types of rotary pumps are discussed-the gear pump and the screw pump.
The GEAR PUMP is shown in figure 6-10. This type of pump uses two spur gears that rotate in opposite directions and mesh together at the center of the pump. One of the gears is coupled to the prime mover (usually an electric motor) and is called the driving gear. The other gear, which receives its motion by meshing with the driving gear, is called the driven gear. Note that liquid moves as the gear teeth rotate against the casing of the pump, thereby trapping the liquid and pushing it around to the discharge outlet. The meshing together of the two gears does not in itself move or pump liquid. The meshing of the gear teeth, in effect, forms a constant seal between the suction and discharge sides of the pump and thus prevents liquid from leaking back toward the suction inlet.
Very small clearances are permitted between the meshing gears and between the gear teeth and pump casing to avoid unnecessary friction and to allow the liquid being handled to act as a lubricant for the rotating parts. It is clear that when excessive clearances are allowed to develop between the gear teeth and casing or between the gears where they mesh that the efficiency of the pump is considerably reduced. For this reason, rotary pumps are rarely, if ever, used to handle corrosive or abrasive liquids.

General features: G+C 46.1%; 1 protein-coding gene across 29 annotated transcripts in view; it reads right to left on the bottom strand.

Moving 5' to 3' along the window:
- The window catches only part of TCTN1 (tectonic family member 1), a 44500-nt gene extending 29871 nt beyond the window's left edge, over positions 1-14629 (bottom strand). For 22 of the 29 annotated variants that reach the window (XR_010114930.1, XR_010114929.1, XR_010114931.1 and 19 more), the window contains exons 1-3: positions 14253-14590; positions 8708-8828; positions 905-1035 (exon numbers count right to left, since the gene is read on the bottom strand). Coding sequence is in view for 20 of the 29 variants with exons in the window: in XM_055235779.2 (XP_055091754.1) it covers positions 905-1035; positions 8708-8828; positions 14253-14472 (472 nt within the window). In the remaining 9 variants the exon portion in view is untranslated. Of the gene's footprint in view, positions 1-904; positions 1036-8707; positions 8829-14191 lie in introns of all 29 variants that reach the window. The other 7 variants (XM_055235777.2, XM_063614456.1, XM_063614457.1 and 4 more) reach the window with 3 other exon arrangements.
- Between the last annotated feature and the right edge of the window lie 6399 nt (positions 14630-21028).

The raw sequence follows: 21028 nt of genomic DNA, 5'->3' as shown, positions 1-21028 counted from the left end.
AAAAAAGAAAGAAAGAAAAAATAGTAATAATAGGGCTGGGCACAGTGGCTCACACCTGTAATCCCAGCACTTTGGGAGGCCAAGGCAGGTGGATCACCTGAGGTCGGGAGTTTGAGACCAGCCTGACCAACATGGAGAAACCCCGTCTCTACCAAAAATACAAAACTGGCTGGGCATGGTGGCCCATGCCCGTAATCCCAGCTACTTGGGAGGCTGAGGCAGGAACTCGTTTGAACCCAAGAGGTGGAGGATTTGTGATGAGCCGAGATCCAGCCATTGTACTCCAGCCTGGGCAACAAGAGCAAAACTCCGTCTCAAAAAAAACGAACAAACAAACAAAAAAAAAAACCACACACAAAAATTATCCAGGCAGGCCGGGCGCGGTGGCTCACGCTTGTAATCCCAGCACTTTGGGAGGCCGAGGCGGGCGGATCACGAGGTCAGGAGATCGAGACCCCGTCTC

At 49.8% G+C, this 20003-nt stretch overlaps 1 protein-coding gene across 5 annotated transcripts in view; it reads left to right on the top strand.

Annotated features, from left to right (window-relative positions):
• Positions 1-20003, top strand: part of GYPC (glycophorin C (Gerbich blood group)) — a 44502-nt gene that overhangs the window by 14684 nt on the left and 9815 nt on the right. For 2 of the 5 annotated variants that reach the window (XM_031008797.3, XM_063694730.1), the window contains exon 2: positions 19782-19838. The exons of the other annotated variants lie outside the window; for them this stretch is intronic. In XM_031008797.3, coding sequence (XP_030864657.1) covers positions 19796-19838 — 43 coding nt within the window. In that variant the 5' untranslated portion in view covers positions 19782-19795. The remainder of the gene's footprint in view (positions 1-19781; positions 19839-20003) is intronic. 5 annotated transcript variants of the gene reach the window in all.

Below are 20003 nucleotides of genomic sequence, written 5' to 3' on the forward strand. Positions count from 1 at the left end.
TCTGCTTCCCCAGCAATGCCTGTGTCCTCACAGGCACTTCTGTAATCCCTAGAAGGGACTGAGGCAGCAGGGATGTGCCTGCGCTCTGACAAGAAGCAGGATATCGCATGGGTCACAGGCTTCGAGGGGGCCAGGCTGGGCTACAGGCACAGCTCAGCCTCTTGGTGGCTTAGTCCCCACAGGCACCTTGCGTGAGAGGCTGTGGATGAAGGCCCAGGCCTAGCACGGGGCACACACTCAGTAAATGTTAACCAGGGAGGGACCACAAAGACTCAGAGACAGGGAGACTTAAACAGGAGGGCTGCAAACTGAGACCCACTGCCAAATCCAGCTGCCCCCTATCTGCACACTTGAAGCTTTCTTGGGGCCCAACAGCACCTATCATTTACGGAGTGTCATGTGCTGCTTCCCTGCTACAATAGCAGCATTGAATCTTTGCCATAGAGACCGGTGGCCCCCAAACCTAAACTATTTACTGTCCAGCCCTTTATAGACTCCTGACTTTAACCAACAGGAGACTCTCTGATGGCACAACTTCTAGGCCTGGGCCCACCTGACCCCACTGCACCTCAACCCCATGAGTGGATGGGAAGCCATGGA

Of the several types of SCREW PUMPS, the main difference is the number of intermeshing screws and the pitch of the screws. Figure 6-11 shows a positive displacement, double-screw, and low-pitch pump. Screw pumps are primarily used for pumping viscous fluids, such as JP-5 and diesel oil. Hydraulic systems use the screw-type pump as the pressure supply for the system. The pump may be either motor-driven or turbine-driven.
Figure 6-10. - Gear-type rotary pump.
Figure 6-11. - Positive displacement, double-screw, low-pitch pump
In the screw pump, liquid is trapped and forced through the pump by the action of rotating screws. As the rotor turns, the liquid flows in between the threads at the outer end of each pair of screws. The threads carry the liquid along within the housing to the center of the pump where it is discharged.
OPERATION AND MAINTENANCE OF ROTARY PUMPS. - The rotary pump is susceptible to hydraulicking; therefore, the discharge stop valve must be in the OPEN position before the pump is started. In addition, it is a good operating practice to prime these pumps before operation when possible. This is particularly critical when the pump has been standing idle for a period of time. This is true in spite of the fact that rotary pumps are self-priming. Because the liquid handled in the pump lubricates the rotating elements of these pumps, filling the pump end with fluid before starting prevents unnecessary friction and wear of the rotating elements.
Rotary pump maintenance schedules stress that proper clearance be maintained between rotating parts. . For this reason, there should be periodic checks for slippage. In addition, when the pump is dismantled, the actual clearances should be carefully measured and compared with the manufacturer's specifications.
A reciprocating pump moves water or other liquid by means of a plunger or piston that reciprocates (travels back and forth) inside a cylinder. Reci- procating pumps are positive displacement pumps;Continue Reading